My goal here is to leave readers walking away with a quick set of tips for making sure their landing pages are going to convert. You may have a website built by gods, but landing pages are the key to conversion.
There are a ton of different types of landing pages (by the way, a landing page is one page that conveys a message or action you want a user to take): lead generation, ecommerce, click through, and many more. So how do we differentiate our strategy? We don’t.
Landing page design is simple in nature. Make your message clear, your design simplistic, and leave no wrong turns for a user to take. If you offer too many buttons, paths, or passages of content, your user will likely get distracted and fall off track. If I want someone to visit my page and buy my toothpaste, I’m going to serve them a page that says “Buy this toothpaste”.
That may sound oversimplified, but it’s a proper comparison for how you should treat users because they most likely don’t want to waste their time. Furthermore, if someone is visiting, they already have a 60% inclination to buy, you just need to make it as easy as possible.
Let’s look at an example. Wistia, a video hosting platform, has a great, simple, direct page:
Nothing left for you to do but sign up! Not convinced? Well we have three simple questions and selling points below to push you over the edge.
Here are some clear cut points to hit when designing your landing page:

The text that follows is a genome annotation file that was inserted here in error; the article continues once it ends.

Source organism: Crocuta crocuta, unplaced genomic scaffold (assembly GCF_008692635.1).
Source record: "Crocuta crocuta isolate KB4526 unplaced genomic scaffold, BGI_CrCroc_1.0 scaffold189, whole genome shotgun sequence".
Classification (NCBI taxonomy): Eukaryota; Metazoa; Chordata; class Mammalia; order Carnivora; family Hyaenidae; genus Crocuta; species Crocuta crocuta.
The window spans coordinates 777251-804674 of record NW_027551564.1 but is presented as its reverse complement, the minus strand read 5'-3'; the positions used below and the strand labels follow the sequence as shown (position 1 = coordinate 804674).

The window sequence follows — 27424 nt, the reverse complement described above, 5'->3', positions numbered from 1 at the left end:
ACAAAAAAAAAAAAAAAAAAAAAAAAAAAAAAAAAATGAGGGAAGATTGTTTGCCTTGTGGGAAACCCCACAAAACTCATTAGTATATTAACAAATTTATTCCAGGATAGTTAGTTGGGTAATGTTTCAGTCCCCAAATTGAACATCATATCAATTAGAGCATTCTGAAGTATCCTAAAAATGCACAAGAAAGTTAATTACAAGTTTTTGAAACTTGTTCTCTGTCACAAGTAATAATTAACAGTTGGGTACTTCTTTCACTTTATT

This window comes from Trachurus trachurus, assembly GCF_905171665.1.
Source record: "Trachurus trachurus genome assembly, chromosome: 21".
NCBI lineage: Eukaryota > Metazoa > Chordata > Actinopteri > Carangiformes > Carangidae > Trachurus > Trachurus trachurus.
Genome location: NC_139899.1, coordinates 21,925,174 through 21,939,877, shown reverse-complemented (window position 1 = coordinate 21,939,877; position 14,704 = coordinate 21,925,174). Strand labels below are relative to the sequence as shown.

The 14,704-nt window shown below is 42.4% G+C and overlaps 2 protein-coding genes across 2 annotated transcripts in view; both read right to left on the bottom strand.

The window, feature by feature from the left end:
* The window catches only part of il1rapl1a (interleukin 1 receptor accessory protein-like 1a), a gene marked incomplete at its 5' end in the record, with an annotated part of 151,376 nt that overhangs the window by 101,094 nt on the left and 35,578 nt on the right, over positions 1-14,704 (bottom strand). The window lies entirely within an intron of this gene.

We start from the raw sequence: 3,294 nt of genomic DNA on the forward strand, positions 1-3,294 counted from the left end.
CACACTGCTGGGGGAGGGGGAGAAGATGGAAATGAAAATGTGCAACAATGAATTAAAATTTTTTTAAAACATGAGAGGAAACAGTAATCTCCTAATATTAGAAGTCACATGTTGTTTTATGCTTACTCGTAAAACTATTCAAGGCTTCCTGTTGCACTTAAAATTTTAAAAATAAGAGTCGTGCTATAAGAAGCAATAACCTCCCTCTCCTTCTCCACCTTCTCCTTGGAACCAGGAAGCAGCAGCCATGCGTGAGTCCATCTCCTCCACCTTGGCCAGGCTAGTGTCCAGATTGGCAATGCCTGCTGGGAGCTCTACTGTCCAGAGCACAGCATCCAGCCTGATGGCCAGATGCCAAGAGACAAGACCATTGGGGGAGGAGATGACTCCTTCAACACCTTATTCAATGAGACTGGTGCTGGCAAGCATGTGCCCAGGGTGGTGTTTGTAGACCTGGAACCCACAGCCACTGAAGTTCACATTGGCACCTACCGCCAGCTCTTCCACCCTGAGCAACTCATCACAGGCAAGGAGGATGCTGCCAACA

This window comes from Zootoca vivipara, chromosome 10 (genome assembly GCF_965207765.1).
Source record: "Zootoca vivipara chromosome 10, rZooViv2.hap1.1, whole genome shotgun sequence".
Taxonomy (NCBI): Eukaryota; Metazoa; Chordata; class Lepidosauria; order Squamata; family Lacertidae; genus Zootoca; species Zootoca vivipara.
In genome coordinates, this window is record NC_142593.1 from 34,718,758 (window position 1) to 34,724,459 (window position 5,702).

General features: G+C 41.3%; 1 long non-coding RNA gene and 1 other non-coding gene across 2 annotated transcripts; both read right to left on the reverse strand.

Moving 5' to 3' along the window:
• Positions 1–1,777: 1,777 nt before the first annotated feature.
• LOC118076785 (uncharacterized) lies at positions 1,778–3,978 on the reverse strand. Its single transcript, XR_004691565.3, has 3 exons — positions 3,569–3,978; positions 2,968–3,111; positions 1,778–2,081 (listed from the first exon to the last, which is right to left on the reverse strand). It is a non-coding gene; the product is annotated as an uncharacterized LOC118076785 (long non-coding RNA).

Headers And Messaging
Selling points should be large. CTAs should be clear. Content should be concise and easy to digest. Don’t move too far into a novel, simply add a large H1 making your point and let them fill out the form or clickthrough.
This one’s a bit more complicated. The goal here is to capture as much information as possible, using the lowest amount of fields a user has to fill out. That may sound impossible, but it requires adding dropdowns that answer questions, sort of like this:
This now allows them to segment leads into three groups based on how far behind they are on payments. We want to be able to decipher our traffic in the cleanest way possible.
When creativity steps in, the effort for strategy moves out. The more creative and captivating you can be, the more likely your users are to stay and engage. Check out Teambit’s page:
Simple, effective, and best of all, silly.
You have to prove yourself, and social testimonies do just that. Add in stats, what people are saying, your numbers, anything. Shopify does that right when you visit their home page:
400,000 in the bag will do just fine.
Don’t try to do too much with your landing page. It’s important to be clear, offer precise directions and incentives, and allow a user to willfully enter their information or buy your product. Be creative, but don’t try to reinvent the wheel. Do these things and you’ll be pumping out positive landing pages in no time.